Pointers are subject of fear for a large number of people. Some of them hate pointers because they can cause nasty problems that are difficult to debug, others hate them because they never really understood what pointers actually are. Indeed, a person who had never learned assembly language will find it hard to understand the nature and the consequences of pointers. Therefore, let’s start at the very beginning.
As you already know, all variables must be declared prior to their first usage in many programming languages.
A declaration will cause the system to allocate 32 bits somewhere in your computer’s memory. This is where a value (number) you assign to this variable will go. In many cases a programmer might not be interested in where exactly this place is. In fact, in your PC a variable might be ending up in different places each time you are running your program (*).
In many situations the programmer would not be interested on which memory address the value of his variable is ending up. There are some situations, however, where you can do fancy stuff by working with addresses rather than values.
Consider, for example, that you want to pass a large amount of data (e.g. stored in an array) to a function or method. If you would pass this data by value, this would require a large amount of stack memory to be used for local storage of the data. The reason is that all parameters of a function or method are being stored in the same way local variables are being stored: On a local variable stack. In most systems the stack size is (very) limited, because large stacks would negatively influence the runtime of function invocations.
So it might be much wiser to pass the address where in memory the data can be found instead of passing the whole bunch of data. In case of arrays three pieces of information would be sufficient to be known inside the function:
- the address of the first array element
- the size of each element (determined by the data type)
- the length of the array (number of elements or end)
Working with addresses requires the compiler to handle a special data type: The pointer, sometimes referred to as reference.
Some people say that a pointer is not a variable, which is not exactly true. A pointer is a variable, but its value is neither a phone number nor a text message. Instead, the value of the pointer variable is the address in your computer’s memory under which the phone number or text message can be found. As we say, a pointer variable is pointing to a value stored somewhere else in memory.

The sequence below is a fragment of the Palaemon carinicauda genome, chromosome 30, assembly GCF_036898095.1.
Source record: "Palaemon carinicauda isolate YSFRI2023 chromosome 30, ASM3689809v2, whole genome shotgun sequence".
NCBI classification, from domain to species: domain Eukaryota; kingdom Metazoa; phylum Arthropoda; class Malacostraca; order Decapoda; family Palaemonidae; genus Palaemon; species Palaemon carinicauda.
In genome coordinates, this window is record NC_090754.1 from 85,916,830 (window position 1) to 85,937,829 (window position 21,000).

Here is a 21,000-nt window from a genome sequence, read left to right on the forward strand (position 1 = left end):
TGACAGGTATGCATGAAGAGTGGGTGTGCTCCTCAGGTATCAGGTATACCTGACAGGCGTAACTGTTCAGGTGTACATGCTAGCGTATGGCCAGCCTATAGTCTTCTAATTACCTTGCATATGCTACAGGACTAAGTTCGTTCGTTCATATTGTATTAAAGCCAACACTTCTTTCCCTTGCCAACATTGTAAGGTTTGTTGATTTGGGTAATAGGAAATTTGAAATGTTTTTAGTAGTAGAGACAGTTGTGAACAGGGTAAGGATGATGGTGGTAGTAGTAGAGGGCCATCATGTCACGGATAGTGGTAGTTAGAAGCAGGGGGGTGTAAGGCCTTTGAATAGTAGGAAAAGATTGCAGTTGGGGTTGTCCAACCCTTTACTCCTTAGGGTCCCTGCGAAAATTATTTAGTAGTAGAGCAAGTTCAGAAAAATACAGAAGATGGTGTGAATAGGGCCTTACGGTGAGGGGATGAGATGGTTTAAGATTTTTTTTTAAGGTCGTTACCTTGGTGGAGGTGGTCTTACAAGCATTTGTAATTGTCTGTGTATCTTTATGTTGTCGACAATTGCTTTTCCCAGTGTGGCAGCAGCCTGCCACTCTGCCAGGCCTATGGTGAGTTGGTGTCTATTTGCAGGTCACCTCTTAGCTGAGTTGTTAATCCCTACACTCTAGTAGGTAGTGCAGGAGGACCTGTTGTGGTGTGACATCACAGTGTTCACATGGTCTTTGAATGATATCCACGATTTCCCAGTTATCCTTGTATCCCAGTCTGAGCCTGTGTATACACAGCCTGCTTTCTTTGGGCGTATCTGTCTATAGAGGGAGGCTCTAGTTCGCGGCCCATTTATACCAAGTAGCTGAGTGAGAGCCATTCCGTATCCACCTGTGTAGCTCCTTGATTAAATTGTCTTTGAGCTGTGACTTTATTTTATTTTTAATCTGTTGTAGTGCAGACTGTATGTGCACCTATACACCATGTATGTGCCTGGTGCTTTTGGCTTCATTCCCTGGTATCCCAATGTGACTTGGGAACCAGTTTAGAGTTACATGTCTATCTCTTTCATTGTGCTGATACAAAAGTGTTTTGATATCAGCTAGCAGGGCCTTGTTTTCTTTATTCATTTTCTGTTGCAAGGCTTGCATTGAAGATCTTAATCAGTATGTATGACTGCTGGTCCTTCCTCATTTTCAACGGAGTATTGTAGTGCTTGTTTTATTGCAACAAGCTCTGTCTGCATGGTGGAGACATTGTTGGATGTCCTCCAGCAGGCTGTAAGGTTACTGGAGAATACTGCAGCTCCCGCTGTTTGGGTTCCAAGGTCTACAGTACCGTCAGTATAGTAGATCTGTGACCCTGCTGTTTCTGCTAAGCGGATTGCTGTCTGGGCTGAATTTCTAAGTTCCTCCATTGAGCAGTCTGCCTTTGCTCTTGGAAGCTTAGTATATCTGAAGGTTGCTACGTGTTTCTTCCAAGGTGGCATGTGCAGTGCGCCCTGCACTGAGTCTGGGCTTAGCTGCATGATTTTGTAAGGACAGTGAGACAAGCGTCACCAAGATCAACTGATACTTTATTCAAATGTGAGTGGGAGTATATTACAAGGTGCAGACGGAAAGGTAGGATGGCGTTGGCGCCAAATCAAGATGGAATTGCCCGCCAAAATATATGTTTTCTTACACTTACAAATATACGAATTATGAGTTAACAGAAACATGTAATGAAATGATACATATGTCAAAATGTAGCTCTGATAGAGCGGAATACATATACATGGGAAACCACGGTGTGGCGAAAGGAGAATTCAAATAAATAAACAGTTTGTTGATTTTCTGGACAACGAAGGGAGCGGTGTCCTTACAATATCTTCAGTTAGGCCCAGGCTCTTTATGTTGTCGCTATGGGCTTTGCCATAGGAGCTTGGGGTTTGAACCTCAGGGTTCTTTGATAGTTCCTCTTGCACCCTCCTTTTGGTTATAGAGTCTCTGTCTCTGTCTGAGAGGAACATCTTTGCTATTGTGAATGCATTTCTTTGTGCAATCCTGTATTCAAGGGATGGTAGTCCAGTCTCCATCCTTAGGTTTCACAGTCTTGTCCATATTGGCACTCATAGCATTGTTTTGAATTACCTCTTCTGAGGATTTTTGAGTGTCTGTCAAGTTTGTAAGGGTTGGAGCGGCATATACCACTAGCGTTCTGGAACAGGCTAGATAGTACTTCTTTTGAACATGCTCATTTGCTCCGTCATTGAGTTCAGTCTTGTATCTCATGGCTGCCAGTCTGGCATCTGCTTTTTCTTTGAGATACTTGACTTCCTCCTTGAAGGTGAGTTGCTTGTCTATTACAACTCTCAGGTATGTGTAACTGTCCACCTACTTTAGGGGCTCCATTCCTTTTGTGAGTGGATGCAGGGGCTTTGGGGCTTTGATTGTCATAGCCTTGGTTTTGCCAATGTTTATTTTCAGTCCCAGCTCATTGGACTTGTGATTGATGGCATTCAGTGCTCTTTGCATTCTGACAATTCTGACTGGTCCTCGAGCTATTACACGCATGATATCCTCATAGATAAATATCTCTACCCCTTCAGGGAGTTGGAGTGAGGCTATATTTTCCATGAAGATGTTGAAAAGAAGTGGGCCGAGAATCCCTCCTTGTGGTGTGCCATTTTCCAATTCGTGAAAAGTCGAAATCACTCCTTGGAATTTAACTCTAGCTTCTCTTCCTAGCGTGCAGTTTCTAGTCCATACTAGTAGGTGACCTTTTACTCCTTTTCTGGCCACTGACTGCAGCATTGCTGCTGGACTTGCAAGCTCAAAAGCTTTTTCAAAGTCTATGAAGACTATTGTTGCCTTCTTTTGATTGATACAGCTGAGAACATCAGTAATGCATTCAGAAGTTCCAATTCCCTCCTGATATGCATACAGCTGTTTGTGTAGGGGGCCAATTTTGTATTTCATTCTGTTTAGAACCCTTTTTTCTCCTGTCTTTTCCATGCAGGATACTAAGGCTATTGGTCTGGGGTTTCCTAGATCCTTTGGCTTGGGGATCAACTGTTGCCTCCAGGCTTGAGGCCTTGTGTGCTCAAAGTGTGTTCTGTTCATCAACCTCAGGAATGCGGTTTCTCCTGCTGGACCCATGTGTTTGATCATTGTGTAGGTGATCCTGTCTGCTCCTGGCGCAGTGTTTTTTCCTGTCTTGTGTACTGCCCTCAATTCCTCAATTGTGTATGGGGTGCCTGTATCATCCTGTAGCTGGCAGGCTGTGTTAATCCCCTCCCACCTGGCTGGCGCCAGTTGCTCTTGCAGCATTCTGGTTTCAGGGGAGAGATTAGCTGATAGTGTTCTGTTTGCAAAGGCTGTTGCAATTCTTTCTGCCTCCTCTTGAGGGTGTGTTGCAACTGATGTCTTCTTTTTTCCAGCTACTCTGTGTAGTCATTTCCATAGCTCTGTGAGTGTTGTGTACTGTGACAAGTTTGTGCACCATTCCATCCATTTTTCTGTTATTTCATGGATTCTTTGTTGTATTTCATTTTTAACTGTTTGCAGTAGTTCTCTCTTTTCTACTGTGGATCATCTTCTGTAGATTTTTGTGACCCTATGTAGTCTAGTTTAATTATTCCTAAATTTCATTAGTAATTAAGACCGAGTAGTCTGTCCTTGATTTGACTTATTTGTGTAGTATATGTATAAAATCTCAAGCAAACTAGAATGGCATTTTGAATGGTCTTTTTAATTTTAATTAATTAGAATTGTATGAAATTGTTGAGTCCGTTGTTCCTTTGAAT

Some programming languages (such as C) allow declaration of pointer variables for all kinds of data types. Some languages (such as Java) do not allow declaration of pointers for primitive data types, but use pointers for complex data types (e.g. arrays, objects, …). Other languages do not support any pointers at all (BASIC).
Let’s have a look at C to get an impression of how pointers are handled.
A pointer only makes sense when there is an existing value that can be pointed to. The following code snippet shows the declaration of a variable a and a pointer variable named pointer_var. The asterisk before the variable name indicates that this variable is a pointer.
int a; int *pointer_var;
pointer_var is now declared to hold addresses under which int values are being stored.
If you now want pointer_var to contain the address of variable a you just have to add the following line of code.
pointer_var = &a;
The ampersand symbolizes the words “address of“.
Now there are two ways of assigning values to variable a.
1. Directly (by value), which is the way you know and you probably find the most convenient.
a = 5;
2. Indirectly (by reference), which implies using the address of a stored in the pointer variable.
*pointer_var = 5;
What make the syntax difficult to understand for some people is the different meaning of the asterisk. Here it is used for “dereferencing” the pointer. You can read *pointer_var like this : “Value that is stored at the address which is given by pointer_var“.
That’s all for a brief introduction of what pointers actually are. A more advanced topic on pointers will follow.
— Andre M. Maier
(*) This is different in computers that do not use any operating system, such as microcontrollers.